Power Girl # 16:
At least this time, we don’t get shoehorned into Generation Lost at random. We see that there is an endgame in place for the events that happen to Power Girl’s civilian life and the interpersonal drama feels organic and appropriate. Winnick seems to handle the characters in a way where everything seems like a seamless transition from where they were previously. There hasn’t been a dynamic tone shift in character portrayal the way I expected. He’s writing a very consistent book, fumbled only by the occasional intrusion by the Generation Lost plots.
Shadowland Moon Knight # 2:
I’m getting fatigued by the whole Shadowland thing, admittedly, but this has been a good mini-series and I’m really digging it. Chicken-Khonshu aside. I still can’t get over how much that guy looks like a giant chicken. The reveal at the end of the issue was pretty telegraphed, but I still enjoyed the issue. I really do want to see how they resolve all this in the next issue.
Thor # 615
The long awaited arrival of Matt Fraction on Thor begins with his typical flair for dialogue setting up what looks to be an important status-quo changing event for Asgard. The whole time Asgard has been on Earth nobody bothered to ask the question of what happened to the space that Asgard once occupied. Fraction seems to want to answer that question with a battle between mystical creatures that will offer some good therapeutic violence for Thor and his brethren following the Siege of Asgard.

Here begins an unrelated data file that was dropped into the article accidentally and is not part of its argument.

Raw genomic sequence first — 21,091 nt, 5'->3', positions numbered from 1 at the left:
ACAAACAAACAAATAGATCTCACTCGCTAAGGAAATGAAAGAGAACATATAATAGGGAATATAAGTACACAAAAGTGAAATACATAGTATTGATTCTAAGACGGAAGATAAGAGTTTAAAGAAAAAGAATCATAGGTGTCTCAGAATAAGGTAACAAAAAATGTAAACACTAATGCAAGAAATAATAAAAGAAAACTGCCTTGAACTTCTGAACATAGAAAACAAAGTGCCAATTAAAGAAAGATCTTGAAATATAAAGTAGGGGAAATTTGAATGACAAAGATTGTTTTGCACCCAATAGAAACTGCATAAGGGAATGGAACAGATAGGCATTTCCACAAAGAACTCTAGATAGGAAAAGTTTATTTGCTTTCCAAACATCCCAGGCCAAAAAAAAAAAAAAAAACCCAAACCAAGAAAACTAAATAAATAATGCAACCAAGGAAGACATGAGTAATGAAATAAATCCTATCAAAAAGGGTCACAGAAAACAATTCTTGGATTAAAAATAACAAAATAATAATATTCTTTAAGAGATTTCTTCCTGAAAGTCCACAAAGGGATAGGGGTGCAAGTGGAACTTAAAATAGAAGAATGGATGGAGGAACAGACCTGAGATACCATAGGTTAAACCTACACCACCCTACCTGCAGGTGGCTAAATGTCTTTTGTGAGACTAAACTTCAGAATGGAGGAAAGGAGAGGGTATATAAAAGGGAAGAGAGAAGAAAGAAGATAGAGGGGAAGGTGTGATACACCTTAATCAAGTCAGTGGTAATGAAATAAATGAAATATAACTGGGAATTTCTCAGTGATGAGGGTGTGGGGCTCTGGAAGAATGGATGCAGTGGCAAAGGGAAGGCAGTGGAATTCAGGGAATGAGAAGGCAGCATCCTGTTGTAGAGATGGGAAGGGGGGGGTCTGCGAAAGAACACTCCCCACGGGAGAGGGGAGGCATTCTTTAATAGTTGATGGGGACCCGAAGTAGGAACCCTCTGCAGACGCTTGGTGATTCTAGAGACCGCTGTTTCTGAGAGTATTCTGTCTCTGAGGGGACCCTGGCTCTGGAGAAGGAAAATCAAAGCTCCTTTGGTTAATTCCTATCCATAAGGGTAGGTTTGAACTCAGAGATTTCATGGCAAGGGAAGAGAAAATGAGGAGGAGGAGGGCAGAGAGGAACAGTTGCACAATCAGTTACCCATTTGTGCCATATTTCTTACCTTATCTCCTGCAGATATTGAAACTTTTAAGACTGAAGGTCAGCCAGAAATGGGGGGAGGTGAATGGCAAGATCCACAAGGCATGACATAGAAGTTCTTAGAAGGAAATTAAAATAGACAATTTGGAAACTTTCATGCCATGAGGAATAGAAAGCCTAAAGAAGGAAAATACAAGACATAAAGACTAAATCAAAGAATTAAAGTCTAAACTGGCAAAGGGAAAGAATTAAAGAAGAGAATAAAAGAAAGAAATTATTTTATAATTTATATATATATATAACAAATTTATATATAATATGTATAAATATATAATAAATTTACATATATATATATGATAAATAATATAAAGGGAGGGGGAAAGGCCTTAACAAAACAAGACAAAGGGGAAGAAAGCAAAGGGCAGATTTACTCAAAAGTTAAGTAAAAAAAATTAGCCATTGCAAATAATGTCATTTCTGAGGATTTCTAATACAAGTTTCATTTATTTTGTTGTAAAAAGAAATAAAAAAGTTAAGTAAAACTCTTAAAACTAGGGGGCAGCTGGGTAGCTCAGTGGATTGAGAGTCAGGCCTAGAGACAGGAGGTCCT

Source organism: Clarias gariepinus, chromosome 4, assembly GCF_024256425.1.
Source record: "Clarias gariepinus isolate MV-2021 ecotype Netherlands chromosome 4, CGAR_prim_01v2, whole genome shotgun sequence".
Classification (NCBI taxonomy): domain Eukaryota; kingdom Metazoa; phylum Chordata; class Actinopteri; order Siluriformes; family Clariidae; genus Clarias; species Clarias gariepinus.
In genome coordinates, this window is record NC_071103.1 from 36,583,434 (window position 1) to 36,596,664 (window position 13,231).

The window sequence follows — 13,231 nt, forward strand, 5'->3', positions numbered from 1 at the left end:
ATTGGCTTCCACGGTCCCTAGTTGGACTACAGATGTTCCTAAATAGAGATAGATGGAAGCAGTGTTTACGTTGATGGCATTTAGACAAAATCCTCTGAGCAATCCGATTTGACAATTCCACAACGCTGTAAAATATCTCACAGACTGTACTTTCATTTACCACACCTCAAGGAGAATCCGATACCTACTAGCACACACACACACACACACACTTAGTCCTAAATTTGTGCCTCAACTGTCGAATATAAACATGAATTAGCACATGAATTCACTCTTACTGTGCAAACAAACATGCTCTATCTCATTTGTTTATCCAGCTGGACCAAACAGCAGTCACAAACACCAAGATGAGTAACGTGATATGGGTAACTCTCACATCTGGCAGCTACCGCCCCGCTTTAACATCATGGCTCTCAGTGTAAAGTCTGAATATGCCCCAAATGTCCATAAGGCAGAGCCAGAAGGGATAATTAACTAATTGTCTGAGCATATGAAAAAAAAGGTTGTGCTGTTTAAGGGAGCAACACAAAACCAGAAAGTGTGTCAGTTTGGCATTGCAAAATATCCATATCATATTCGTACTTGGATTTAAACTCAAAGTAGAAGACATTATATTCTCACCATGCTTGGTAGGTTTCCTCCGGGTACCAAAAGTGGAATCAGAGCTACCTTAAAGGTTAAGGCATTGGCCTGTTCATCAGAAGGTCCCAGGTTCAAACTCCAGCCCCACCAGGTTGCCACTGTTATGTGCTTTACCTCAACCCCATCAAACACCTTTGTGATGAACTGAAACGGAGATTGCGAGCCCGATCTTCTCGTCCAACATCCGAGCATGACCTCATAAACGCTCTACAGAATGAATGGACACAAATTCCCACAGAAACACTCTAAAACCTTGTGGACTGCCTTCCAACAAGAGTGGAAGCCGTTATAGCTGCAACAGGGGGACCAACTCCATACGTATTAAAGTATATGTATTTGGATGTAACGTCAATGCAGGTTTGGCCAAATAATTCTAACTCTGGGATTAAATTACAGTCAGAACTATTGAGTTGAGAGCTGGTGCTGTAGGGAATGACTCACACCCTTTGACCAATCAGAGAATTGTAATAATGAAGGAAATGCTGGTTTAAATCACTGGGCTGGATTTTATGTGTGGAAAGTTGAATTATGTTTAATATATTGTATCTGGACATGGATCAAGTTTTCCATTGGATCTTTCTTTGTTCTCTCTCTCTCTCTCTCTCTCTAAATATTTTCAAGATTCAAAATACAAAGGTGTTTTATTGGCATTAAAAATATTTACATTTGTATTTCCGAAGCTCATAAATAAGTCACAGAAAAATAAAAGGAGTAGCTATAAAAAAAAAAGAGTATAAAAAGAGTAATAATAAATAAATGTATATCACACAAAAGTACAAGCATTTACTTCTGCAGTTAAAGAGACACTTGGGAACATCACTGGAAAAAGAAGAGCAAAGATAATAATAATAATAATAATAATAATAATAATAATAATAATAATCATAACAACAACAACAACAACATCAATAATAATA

Fraction seems to have a handle on Thor’s psyche the way he did with Tony Stark’s and he definitely has a way of setting the stage for things to come. The first issue does take some time to get rolling, but Fraction has a handle on how to work a slow burn when it comes to working a narrative and whatever he has planned will most definitely be interesting, if he holds true to his usual calibre of writing.
Uncanny X-Men # 528
It looks like we’re going to be seeing a lot of intrigue when it comes to Emma and Namor. I didn’t think Namor was going to be sticking around here due to his own series starting up, but it looks like he’s going to be a major part of the things to come.